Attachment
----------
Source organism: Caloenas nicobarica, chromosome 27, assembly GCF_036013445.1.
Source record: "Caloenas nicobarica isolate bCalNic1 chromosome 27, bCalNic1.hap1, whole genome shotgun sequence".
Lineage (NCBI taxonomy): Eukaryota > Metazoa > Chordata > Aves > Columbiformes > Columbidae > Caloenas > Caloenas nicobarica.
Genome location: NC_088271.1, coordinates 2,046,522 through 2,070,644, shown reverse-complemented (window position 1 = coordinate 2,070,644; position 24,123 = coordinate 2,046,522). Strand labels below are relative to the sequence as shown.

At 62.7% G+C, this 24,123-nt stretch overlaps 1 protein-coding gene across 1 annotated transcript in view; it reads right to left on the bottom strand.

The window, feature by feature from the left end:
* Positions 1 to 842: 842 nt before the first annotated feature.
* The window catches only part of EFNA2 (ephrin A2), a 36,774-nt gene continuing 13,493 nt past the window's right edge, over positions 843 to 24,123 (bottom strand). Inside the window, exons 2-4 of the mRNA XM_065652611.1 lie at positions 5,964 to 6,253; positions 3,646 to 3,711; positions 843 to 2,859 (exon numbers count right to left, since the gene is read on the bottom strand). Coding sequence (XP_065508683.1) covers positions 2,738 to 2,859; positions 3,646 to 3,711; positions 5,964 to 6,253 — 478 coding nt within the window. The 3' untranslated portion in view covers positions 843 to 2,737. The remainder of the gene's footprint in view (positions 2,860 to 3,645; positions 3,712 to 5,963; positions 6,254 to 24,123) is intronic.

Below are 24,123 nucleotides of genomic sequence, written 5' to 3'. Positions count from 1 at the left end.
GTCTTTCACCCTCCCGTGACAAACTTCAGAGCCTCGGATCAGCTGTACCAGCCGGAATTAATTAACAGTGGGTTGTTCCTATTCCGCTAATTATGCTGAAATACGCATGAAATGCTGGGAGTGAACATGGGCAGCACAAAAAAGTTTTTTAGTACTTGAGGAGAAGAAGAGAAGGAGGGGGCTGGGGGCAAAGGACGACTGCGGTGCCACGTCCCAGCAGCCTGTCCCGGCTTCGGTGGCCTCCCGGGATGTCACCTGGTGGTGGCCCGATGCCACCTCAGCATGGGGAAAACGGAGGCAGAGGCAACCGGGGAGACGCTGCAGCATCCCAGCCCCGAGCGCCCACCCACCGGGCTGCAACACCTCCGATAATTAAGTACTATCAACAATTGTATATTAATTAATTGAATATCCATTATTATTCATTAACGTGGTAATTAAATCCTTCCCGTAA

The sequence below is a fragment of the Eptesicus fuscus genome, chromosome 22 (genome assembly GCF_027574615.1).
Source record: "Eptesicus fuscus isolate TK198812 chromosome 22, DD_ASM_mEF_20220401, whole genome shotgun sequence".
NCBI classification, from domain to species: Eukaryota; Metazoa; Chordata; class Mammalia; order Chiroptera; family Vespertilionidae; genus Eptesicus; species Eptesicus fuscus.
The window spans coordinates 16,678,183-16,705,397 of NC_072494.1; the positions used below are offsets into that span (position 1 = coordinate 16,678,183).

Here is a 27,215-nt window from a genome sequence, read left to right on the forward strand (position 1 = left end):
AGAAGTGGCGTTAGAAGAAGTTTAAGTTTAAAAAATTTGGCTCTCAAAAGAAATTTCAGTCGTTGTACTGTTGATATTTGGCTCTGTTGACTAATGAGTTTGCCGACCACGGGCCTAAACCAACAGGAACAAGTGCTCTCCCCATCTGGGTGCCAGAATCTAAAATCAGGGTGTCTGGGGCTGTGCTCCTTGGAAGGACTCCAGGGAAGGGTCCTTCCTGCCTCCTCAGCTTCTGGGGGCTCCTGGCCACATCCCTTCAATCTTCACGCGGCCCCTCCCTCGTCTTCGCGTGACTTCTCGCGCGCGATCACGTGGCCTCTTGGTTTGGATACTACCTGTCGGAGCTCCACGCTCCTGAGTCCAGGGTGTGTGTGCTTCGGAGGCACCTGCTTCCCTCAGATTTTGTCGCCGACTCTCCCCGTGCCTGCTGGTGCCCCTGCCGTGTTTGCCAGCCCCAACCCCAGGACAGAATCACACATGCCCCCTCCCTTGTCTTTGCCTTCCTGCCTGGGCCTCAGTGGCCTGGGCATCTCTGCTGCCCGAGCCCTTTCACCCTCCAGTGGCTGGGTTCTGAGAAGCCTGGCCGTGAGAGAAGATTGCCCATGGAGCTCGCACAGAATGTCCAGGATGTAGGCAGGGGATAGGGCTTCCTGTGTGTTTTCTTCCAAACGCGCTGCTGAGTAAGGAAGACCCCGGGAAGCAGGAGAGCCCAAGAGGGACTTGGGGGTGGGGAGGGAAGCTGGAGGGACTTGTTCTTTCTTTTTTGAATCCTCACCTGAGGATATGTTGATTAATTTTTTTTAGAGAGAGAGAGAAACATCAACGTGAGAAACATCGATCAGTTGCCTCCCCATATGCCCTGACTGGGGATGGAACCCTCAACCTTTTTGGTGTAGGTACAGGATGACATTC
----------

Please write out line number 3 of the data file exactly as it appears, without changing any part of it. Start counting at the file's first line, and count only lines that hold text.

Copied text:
Lineage (NCBI taxonomy): Eukaryota > Metazoa > Chordata > Aves > Columbiformes > Columbidae > Caloenas > Caloenas nicobarica.